Meanwhile the man had shuffled round to the front of the pharmacy and his eyes kept darting between the health centre and the car park. Bob tried to follow his gaze whenever he looked towards the parked cars just in case he had an accomplice waiting for him nearby. However, unless they were a young mother with three children, all of whom were noisily demonstrating their displeasure at being forced to go shopping, or an old man of about eighty who Bob thought even he could outrun, there was nobody obvious.
The health centre doors whooshed open and a woman with a young child came out. The child was sobbing, and Bob wondered whether he had just visited the dentist or been given some sort of jab by a doctor. Whatever he’d endured, he hadn’t enjoyed it.
The suspicious man slowly melted back around the corner.
Two young boys approached the man from behind noisily bouncing a football as they walked, apparently startling him. Bob watched as they stopped and asked the suspect something. The man looked at his watch and said something to them, but instead of thanking him and walking on, they lingered until he showed them his watch.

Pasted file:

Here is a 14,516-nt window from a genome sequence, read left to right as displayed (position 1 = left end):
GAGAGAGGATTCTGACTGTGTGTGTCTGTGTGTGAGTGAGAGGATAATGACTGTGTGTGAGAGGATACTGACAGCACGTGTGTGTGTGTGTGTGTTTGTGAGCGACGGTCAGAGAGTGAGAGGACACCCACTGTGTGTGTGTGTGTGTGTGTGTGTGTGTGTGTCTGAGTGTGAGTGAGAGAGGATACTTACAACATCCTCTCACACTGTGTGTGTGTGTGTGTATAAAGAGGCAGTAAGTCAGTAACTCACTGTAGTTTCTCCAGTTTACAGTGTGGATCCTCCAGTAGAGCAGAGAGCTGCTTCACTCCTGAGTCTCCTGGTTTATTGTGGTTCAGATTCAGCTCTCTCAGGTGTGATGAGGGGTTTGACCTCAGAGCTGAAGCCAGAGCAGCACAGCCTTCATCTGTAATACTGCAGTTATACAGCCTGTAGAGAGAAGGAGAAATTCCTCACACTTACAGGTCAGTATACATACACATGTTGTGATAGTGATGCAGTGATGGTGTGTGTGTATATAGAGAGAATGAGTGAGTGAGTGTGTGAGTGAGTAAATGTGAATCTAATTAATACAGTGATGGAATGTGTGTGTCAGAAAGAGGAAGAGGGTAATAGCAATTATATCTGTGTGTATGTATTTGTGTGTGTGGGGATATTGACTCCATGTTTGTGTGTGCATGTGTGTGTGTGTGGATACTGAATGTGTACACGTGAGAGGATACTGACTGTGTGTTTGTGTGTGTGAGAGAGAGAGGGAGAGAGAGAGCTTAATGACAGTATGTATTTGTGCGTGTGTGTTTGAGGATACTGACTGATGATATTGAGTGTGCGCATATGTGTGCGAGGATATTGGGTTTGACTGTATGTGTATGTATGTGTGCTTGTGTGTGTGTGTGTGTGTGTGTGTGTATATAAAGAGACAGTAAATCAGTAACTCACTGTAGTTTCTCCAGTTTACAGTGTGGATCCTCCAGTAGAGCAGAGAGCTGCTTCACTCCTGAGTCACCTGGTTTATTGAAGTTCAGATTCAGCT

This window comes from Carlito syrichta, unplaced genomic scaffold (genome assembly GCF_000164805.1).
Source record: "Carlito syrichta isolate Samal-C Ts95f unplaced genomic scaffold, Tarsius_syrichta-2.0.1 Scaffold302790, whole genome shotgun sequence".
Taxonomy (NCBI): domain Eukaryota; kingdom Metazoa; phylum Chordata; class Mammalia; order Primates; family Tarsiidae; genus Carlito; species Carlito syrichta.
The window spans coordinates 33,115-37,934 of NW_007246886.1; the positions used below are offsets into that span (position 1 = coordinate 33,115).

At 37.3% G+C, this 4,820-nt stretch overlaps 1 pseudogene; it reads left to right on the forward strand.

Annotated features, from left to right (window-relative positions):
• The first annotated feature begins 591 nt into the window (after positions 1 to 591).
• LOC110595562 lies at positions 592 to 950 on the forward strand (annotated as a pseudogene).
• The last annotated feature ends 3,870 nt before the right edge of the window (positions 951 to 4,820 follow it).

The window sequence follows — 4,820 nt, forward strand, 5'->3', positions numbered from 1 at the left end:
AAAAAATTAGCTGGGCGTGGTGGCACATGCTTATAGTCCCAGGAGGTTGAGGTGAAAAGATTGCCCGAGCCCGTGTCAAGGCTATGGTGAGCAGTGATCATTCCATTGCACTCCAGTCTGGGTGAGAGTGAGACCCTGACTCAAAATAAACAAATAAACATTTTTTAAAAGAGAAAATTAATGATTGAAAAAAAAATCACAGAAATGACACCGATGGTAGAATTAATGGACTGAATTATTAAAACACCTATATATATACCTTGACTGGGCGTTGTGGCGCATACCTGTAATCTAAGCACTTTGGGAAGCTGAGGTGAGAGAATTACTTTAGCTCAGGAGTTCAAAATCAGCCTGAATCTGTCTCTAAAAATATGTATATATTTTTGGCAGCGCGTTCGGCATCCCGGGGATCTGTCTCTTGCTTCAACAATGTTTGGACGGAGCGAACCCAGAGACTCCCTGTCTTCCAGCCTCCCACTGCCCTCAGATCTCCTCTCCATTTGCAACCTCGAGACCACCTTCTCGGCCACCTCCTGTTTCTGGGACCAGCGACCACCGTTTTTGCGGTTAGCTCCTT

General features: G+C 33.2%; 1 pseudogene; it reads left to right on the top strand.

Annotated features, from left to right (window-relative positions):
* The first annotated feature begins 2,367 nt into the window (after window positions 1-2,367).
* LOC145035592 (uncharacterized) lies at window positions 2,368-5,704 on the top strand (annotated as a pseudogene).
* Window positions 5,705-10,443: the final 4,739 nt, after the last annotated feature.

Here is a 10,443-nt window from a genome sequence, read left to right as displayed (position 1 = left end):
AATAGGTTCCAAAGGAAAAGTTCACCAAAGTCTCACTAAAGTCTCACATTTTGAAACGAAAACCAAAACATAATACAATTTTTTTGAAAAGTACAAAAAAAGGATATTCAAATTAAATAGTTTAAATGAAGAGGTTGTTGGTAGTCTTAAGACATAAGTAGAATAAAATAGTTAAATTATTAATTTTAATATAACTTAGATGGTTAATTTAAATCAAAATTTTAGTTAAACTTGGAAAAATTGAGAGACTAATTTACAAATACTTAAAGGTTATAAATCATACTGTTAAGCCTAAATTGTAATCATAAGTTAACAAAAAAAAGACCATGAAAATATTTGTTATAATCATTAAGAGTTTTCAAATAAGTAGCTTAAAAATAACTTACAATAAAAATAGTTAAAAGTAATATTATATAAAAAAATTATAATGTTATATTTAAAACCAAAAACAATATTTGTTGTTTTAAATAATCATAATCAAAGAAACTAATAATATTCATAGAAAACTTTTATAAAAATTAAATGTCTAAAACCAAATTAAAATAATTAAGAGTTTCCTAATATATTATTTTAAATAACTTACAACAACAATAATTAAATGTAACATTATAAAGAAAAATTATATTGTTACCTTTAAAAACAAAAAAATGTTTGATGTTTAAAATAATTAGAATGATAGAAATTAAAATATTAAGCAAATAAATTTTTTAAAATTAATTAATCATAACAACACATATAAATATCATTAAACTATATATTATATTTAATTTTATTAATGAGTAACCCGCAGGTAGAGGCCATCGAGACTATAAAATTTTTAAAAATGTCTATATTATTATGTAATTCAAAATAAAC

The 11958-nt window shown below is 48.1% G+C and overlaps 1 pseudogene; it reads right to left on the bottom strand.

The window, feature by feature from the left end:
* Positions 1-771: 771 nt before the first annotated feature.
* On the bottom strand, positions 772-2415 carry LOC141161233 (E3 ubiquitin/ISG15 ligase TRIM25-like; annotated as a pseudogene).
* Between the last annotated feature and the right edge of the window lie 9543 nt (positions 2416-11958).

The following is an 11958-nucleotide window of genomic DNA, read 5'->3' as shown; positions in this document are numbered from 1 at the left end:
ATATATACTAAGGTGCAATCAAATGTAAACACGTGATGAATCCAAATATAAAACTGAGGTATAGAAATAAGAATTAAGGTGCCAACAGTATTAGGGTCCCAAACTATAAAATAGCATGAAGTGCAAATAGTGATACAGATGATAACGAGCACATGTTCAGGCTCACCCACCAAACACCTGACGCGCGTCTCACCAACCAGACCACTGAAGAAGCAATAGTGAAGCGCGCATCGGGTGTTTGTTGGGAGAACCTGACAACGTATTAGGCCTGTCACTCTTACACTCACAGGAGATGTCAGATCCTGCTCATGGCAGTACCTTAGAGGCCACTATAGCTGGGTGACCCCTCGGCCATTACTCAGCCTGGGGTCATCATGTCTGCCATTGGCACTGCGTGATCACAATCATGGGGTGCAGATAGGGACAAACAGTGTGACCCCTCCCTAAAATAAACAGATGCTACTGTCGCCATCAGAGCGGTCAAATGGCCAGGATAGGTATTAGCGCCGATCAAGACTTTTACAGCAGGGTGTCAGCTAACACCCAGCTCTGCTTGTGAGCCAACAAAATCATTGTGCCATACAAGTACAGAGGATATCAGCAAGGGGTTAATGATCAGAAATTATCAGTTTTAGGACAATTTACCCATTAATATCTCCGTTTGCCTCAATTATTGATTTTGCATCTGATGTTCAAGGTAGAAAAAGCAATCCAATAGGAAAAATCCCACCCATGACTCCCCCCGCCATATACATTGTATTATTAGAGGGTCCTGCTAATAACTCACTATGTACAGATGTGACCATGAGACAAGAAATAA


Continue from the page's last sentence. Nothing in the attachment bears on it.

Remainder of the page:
So, they couldn’t understand him and had to be shown the time.
Bob jotted down in his notebook that in all likelihood the man was
As they walked away, the boys glanced back over their shoulders at the
man, before pulling faces and then bursting into laughter. Something about how the man looked or sounded had clearly amused them. Bob made more notes.